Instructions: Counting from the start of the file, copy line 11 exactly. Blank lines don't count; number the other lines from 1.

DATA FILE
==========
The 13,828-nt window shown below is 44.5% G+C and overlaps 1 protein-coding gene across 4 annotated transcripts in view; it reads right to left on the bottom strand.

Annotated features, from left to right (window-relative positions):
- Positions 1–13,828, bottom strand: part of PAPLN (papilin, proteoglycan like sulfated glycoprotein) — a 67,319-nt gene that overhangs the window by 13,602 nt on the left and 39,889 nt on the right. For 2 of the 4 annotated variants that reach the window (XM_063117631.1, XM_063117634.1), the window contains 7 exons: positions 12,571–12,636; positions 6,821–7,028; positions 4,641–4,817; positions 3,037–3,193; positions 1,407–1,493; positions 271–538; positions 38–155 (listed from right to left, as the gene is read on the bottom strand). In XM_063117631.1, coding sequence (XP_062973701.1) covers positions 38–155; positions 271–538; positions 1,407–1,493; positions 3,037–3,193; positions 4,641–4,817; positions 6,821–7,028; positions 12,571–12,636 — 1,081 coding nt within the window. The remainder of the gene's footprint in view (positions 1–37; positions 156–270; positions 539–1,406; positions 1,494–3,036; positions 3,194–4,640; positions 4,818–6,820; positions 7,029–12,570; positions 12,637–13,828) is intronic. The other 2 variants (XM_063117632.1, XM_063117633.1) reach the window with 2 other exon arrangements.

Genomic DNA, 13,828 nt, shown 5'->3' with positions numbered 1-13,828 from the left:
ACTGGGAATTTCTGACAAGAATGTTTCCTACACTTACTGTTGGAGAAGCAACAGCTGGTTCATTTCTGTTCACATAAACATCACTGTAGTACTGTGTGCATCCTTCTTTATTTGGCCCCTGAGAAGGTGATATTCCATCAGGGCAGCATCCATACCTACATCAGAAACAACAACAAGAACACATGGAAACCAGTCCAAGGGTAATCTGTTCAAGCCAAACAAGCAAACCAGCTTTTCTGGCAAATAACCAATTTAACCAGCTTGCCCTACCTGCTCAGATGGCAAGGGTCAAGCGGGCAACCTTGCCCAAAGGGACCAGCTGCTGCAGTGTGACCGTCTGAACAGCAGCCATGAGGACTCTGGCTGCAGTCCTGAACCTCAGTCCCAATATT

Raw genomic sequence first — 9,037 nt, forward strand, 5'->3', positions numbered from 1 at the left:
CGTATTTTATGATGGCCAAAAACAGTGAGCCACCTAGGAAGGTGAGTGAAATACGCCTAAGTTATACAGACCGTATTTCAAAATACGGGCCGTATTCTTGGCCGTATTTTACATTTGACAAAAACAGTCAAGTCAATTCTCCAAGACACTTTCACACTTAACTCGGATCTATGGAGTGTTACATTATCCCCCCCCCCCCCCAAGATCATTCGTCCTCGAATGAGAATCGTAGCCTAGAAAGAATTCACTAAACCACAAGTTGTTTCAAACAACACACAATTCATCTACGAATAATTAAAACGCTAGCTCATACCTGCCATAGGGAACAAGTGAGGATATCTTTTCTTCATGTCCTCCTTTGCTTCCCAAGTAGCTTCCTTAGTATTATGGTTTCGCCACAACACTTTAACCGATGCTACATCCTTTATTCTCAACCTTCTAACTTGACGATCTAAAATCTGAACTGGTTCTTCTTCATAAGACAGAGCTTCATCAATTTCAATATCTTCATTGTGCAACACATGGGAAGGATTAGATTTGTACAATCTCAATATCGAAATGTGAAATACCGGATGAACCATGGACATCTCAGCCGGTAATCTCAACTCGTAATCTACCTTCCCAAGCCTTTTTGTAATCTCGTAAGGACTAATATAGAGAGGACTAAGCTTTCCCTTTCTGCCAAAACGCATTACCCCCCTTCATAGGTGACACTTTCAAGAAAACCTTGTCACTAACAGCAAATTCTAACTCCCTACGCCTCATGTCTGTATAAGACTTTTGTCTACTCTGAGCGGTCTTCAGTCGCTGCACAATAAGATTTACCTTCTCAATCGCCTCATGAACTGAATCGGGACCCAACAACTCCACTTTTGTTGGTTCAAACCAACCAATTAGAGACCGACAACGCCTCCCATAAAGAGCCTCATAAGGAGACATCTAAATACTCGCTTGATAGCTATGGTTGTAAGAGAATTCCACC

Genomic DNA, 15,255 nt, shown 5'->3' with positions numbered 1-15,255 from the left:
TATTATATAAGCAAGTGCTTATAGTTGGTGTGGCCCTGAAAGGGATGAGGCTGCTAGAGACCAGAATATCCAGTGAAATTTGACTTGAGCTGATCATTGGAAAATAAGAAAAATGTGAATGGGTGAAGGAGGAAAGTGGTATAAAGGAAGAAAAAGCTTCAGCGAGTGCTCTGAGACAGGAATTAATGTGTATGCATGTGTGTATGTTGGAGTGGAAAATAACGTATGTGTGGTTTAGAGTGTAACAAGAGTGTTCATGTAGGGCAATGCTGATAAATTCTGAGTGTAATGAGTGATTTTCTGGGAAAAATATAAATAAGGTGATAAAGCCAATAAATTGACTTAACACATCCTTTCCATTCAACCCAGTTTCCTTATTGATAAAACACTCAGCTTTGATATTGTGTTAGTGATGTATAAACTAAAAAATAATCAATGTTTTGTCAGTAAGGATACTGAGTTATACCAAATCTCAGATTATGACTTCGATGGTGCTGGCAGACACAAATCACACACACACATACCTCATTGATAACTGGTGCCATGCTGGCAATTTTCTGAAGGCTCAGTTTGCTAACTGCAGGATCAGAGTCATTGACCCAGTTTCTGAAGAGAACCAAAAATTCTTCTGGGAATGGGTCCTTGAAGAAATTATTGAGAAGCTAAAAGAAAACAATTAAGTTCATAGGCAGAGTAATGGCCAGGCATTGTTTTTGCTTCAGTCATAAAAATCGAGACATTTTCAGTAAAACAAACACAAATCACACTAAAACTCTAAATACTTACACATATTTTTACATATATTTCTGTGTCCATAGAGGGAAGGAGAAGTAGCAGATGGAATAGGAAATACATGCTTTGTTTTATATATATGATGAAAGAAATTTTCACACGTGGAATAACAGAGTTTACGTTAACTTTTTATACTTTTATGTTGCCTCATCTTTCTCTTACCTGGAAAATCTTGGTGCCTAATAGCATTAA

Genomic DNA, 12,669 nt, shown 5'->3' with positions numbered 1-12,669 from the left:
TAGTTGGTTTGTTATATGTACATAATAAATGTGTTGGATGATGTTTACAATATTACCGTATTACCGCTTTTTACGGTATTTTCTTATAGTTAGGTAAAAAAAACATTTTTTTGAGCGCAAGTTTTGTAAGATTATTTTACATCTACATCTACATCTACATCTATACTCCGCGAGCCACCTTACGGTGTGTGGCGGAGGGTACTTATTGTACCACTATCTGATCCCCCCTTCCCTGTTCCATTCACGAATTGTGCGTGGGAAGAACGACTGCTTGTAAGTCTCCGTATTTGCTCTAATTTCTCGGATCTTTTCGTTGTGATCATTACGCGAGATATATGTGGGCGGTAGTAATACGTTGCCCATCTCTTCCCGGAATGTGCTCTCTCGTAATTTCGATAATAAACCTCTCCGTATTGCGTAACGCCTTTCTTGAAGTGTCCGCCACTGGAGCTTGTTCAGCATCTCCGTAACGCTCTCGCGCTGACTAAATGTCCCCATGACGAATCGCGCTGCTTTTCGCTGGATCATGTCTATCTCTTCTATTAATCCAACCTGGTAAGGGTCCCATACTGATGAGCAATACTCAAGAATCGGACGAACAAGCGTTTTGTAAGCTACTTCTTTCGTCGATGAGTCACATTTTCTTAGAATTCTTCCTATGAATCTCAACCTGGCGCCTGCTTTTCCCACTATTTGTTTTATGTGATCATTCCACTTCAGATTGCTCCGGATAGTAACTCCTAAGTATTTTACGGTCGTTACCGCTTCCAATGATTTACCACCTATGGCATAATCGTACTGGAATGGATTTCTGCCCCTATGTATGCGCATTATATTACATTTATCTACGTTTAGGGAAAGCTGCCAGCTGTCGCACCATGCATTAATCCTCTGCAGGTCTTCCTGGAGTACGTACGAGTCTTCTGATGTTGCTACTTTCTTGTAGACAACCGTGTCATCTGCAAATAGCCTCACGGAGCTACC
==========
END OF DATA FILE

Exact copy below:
TAGTTGGTTTGTTATATGTACATAATAAATGTGTTGGATGATGTTTACAATATTACCGTATTACCGCTTTTTACGGTATTTTCTTATAGTTAGGTAAAAAAAACATTTTTTTGAGCGCAAGTTTTGTAAGATTATTTTACATCTACATCTACATCTACATCTATACTCCGCGAGCCACCTTACGGTGTGTGGCGGAGGGTACTTATTGTACCACTATCTGATCCCCCCTTCCCTGTTCCATTCACGAATTGTGCGTGGGAAGAACGACTGCTTGTAAGTCTCCGTATTTGCTCTAATTTCTCGGATCTTTTCGTTGTGATCATTACGCGAGATATATGTGGGCGGTAGTAATACGTTGCCCATCTCTTCCCGGAATGTGCTCTCTCGTAATTTCGATAATAAACCTCTCCGTATTGCGTAACGCCTTTCTTGAAGTGTCCGCCACTGGAGCTTGTTCAGCATCTCCGTAACGCTCTCGCGCTGACTAAATGTCCCCATGACGAATCGCGCTGCTTTTCGCTGGATCATGTCTATCTCTTCTATTAATCCAACCTGGTAAGGGTCCCATACTGATGAGCAATACTCAAGAATCGGACGAACAAGCGTTTTGTAAGCTACTTCTTTCGTCGATGAGTCACATTTTCTTAGAATTCTTCCTATGAATCTCAACCTGGCGCCTGCTTTTCCCACTATTTGTTTTATGTGATCATTCCACTTCAGATTGCTCCGGATAGTAACTCCTAAGTATTTTACGGTCGTTACCGCTTCCAATGATTTACCACCTATGGCATAATCGTACTGGAATGGATTTCTGCCCCTATGTATGCGCATTATATTACATTTATCTACGTTTAGGGAAAGCTGCCAGCTGTCGCACCATGCATTAATCCTCTGCAGGTCTTCCTGGAGTACGTACGAGTCTTCTGATGTTGCTACTTTCTTGTAGACAACCGTGTCATCTGCAAATAGCCTCACGGAGCTACC